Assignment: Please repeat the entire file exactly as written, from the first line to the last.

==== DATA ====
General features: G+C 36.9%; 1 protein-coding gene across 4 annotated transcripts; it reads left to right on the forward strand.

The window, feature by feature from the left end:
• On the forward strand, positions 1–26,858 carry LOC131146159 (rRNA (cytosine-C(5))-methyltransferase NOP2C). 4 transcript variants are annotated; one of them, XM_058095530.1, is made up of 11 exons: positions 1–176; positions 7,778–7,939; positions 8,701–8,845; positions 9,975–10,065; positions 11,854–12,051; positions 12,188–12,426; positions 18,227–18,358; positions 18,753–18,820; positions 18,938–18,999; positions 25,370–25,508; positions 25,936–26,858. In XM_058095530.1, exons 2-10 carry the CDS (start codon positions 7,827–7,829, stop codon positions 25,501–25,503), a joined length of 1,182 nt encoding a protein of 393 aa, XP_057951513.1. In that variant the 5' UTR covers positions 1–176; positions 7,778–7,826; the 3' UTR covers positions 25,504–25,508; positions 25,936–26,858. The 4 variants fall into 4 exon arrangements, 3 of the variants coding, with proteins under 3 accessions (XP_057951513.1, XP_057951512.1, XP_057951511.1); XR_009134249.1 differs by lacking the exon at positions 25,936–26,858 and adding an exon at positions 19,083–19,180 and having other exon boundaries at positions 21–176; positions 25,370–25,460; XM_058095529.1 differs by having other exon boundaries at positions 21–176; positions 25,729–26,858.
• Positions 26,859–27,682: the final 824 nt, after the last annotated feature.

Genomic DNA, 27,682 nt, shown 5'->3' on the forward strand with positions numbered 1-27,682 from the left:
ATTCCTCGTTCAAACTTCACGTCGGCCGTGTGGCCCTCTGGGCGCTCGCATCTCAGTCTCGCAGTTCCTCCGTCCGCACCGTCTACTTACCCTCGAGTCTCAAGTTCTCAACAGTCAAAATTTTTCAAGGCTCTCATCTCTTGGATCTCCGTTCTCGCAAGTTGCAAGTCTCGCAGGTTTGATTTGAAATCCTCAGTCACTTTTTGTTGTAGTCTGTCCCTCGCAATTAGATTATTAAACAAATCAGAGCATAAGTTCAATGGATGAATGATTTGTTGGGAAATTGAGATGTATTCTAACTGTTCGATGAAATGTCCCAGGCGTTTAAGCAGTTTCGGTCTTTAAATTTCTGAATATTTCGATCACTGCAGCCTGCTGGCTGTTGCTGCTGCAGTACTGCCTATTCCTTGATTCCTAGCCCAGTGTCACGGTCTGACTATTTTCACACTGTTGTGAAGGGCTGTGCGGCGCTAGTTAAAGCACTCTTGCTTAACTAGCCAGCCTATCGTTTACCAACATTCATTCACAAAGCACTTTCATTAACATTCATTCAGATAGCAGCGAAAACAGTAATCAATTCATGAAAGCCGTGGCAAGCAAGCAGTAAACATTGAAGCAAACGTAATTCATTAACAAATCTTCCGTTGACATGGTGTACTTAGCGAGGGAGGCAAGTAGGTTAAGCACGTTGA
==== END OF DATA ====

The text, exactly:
General features: G+C 36.9%; 1 protein-coding gene across 4 annotated transcripts; it reads left to right on the forward strand.

The window, feature by feature from the left end:
• On the forward strand, positions 1–26,858 carry LOC131146159 (rRNA (cytosine-C(5))-methyltransferase NOP2C). 4 transcript variants are annotated; one of them, XM_058095530.1, is made up of 11 exons: positions 1–176; positions 7,778–7,939; positions 8,701–8,845; positions 9,975–10,065; positions 11,854–12,051; positions 12,188–12,426; positions 18,227–18,358; positions 18,753–18,820; positions 18,938–18,999; positions 25,370–25,508; positions 25,936–26,858. In XM_058095530.1, exons 2-10 carry the CDS (start codon positions 7,827–7,829, stop codon positions 25,501–25,503), a joined length of 1,182 nt encoding a protein of 393 aa, XP_057951513.1. In that variant the 5' UTR covers positions 1–176; positions 7,778–7,826; the 3' UTR covers positions 25,504–25,508; positions 25,936–26,858. The 4 variants fall into 4 exon arrangements, 3 of the variants coding, with proteins under 3 accessions (XP_057951513.1, XP_057951512.1, XP_057951511.1); XR_009134249.1 differs by lacking the exon at positions 25,936–26,858 and adding an exon at positions 19,083–19,180 and having other exon boundaries at positions 21–176; positions 25,370–25,460; XM_058095529.1 differs by having other exon boundaries at positions 21–176; positions 25,729–26,858.
• Positions 26,859–27,682: the final 824 nt, after the last annotated feature.

Genomic DNA, 27,682 nt, shown 5'->3' on the forward strand with positions numbered 1-27,682 from the left:
ATTCCTCGTTCAAACTTCACGTCGGCCGTGTGGCCCTCTGGGCGCTCGCATCTCAGTCTCGCAGTTCCTCCGTCCGCACCGTCTACTTACCCTCGAGTCTCAAGTTCTCAACAGTCAAAATTTTTCAAGGCTCTCATCTCTTGGATCTCCGTTCTCGCAAGTTGCAAGTCTCGCAGGTTTGATTTGAAATCCTCAGTCACTTTTTGTTGTAGTCTGTCCCTCGCAATTAGATTATTAAACAAATCAGAGCATAAGTTCAATGGATGAATGATTTGTTGGGAAATTGAGATGTATTCTAACTGTTCGATGAAATGTCCCAGGCGTTTAAGCAGTTTCGGTCTTTAAATTTCTGAATATTTCGATCACTGCAGCCTGCTGGCTGTTGCTGCTGCAGTACTGCCTATTCCTTGATTCCTAGCCCAGTGTCACGGTCTGACTATTTTCACACTGTTGTGAAGGGCTGTGCGGCGCTAGTTAAAGCACTCTTGCTTAACTAGCCAGCCTATCGTTTACCAACATTCATTCACAAAGCACTTTCATTAACATTCATTCAGATAGCAGCGAAAACAGTAATCAATTCATGAAAGCCGTGGCAAGCAAGCAGTAAACATTGAAGCAAACGTAATTCATTAACAAATCTTCCGTTGACATGGTGTACTTAGCGAGGGAGGCAAGTAGGTTAAGCACGTTGA